Disposable ethics. Just as an example, Hawkeye (the bow and arrow guy) is so wrecked by grief by the conclusion of the previous movie that at the beginning of this movie, he’s rampaging through the criminal underworld, leaving warehouses full of dead bodies, that sort of thing. This horrifying behavior will never be addressed. He has demonstrated super bad-guy-thumping ability, so he’s embraced as a hero. It’s a conflict that would require an entire solo movie to explore and resolve, but this movie is so sprawling and over-full that it’s treated as an ignorable bump in the road.
Death is weightless. Several well-known superheroes die in this movie. Their deaths have relatively little impact, because, well, the whole movie is about reversing the deaths of trillions of intelligent beings with a time-travel plot contrivance, so why couldn’t there be another magic trick in a later movie to resurrect them? Nothing is final if we can just make a continuity adjustment in a sequel.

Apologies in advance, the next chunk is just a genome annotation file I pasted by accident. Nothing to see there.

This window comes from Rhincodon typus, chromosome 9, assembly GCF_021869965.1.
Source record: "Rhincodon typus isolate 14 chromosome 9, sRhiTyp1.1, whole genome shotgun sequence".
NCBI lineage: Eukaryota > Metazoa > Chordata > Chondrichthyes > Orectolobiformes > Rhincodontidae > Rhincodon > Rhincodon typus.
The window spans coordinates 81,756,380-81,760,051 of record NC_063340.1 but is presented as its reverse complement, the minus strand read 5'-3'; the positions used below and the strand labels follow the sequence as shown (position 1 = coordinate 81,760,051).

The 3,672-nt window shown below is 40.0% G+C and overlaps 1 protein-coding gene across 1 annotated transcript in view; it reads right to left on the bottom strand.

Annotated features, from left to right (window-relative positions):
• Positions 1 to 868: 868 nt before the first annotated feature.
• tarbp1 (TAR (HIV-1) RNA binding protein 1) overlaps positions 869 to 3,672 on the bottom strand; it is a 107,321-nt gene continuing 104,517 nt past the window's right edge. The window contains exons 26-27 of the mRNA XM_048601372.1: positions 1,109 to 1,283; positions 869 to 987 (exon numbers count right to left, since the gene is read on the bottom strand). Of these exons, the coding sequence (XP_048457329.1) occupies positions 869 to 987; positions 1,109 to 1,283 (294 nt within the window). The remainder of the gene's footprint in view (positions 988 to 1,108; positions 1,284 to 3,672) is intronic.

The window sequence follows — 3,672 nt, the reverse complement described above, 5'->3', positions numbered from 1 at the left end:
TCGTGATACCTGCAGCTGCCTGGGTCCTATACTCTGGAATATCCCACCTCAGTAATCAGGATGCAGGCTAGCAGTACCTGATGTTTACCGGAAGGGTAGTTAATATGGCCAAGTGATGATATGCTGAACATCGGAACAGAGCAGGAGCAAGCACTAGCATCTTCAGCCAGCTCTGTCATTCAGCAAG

OK, those were my major complaints, but there’s something that unifies them all: they’re entirely genre complaints. This is what comic-book super-hero movies do. To see them as flaws is like complaining that cowboy movies will have a gunfight, or that a rom-com will have a moment where the protagonists love each other, or that a Christian cult movie will revolve around a really stupid argument that somehow brings people to Jesus. It’s like being pissed off at the hamburger you ordered at a restaurant because it contains ground beef. It is the nature of the medium.
That said, then, The Avengers: Endgame is a superbly well done genre movie. We have reached Peak Superhero. The MCU is a complex, experienced organization that is a sleek machine for pumping out movies that fulfill a social role for a huge community of nerds, and it is a master at meeting expectations professionally and with a nice shiny gloss, and it has also built up a phenomenal roster of personalities that it can slot into roles. It’s a powerhouse.
It works well.